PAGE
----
Undrafted rookies don’t count on the rookie cap as long as they receive they the minimum salary, which is likely, but any signing bonus they get does count on the rookie cap. The CBA allots extra monies for undrafted rookie bonuses, this year about $76,000.

How does the NFL decided how much rookie allotment money a team receives?  There is a pool of money which rises along with the salary cap year-to-year.  This pool is broken up amongst the teams based upon the number of draft picks and where the picks are located.  So the Jets first pick #16 got the biggest share of the pool while their last #244 got the least.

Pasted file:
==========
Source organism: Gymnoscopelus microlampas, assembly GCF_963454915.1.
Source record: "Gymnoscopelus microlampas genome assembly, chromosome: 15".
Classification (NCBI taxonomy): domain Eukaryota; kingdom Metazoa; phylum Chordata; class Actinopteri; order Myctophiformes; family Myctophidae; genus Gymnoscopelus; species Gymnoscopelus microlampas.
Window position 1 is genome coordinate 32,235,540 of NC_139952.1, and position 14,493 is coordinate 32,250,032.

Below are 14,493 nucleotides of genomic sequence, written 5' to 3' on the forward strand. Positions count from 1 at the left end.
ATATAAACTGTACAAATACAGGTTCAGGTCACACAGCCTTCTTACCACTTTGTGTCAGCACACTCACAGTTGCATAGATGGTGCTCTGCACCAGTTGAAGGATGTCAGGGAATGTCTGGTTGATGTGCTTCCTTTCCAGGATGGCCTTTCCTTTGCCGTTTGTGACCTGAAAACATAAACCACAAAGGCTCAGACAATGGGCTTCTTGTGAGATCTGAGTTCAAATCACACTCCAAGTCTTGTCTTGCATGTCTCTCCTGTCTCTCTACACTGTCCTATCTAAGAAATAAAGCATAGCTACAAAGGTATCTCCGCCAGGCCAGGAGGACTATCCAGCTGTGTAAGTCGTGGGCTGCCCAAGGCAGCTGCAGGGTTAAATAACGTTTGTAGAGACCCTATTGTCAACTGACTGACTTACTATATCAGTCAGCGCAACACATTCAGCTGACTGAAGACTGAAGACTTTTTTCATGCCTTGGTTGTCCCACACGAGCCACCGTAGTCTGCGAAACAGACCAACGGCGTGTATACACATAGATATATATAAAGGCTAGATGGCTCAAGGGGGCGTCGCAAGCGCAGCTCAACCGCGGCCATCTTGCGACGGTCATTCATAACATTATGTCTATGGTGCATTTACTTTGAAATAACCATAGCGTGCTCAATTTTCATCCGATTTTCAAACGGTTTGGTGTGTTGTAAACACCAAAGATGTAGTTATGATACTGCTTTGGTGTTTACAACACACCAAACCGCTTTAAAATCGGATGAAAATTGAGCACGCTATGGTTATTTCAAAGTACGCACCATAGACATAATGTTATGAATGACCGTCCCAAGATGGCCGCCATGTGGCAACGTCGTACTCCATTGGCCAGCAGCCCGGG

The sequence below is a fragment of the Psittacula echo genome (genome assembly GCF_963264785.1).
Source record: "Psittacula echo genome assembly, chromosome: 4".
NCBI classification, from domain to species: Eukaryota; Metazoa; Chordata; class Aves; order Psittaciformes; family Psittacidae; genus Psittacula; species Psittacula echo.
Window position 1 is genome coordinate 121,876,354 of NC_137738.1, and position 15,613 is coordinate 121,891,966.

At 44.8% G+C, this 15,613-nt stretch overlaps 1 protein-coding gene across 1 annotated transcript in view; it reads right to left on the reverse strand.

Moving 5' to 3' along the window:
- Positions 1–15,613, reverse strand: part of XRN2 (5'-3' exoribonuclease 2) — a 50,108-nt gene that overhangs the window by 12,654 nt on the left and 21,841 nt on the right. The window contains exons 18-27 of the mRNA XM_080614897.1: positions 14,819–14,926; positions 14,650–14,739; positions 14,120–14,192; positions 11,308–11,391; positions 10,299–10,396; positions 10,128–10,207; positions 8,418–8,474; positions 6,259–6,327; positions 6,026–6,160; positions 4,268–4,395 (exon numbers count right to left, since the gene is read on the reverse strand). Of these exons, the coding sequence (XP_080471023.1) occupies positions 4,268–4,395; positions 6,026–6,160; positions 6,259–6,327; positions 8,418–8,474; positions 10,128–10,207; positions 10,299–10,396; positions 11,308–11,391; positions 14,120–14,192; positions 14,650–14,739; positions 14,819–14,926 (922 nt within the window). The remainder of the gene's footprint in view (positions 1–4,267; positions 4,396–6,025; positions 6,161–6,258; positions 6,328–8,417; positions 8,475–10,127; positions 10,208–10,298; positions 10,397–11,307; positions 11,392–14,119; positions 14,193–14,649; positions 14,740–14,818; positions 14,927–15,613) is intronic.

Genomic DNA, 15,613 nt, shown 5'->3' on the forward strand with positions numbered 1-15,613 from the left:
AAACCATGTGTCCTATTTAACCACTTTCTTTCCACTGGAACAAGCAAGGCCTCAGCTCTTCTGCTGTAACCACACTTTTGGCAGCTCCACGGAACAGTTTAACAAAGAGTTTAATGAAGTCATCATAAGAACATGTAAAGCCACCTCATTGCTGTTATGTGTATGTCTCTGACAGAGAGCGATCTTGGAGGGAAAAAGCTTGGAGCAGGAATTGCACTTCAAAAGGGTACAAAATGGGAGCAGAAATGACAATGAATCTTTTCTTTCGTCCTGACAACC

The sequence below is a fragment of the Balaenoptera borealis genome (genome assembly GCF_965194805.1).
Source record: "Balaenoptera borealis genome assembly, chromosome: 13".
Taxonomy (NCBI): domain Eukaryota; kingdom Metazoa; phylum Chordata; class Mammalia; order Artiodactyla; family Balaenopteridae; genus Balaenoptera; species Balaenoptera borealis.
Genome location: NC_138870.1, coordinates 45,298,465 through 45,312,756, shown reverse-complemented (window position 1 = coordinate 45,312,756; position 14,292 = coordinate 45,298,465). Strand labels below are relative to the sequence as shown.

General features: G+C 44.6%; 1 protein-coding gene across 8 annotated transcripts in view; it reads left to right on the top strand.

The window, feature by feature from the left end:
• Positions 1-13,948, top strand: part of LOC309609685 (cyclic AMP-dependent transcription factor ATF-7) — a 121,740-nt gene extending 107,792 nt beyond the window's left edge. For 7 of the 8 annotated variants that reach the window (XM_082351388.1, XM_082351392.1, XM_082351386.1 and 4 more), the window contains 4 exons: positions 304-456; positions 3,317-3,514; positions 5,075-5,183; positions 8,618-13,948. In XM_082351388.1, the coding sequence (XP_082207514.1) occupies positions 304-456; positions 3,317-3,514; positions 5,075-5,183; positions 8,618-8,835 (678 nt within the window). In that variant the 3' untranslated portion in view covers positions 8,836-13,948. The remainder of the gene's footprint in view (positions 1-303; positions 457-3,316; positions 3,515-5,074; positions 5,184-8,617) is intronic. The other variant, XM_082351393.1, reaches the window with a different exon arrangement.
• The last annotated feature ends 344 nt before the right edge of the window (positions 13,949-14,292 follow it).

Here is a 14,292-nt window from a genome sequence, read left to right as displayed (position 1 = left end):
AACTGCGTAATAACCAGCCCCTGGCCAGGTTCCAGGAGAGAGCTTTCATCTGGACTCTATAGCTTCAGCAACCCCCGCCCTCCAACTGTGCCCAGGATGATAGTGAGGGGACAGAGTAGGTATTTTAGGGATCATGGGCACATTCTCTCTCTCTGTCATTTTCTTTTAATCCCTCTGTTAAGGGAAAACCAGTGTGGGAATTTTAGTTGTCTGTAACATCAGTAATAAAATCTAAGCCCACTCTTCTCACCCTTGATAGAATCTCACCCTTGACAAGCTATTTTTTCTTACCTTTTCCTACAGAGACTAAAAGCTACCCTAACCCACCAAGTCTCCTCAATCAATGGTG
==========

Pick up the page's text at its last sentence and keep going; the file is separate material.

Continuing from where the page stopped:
Since the team already knows how much money they have to spend on each pick it makes the contract negotiations easier.  They know Coples contract will total approximately $9 million and should be about $1.6 million in year one given the allocation received.  If they were to give too much money to Coples they could not pay the other picks required minimum salaries.  Teams do not have to strictly adhere to the allocated monies they could add some here and take from there but they need stay under their rookie cap and parameters are pretty much set. 

Basically the picks are “slotted” meaning #15 pick receives a contract while #16 contract is slightly less and #17 is less than #16’s.  The process continues down the line and gives teams and idea of where the contract salary should be along with the allotted funds the CBA formula provides.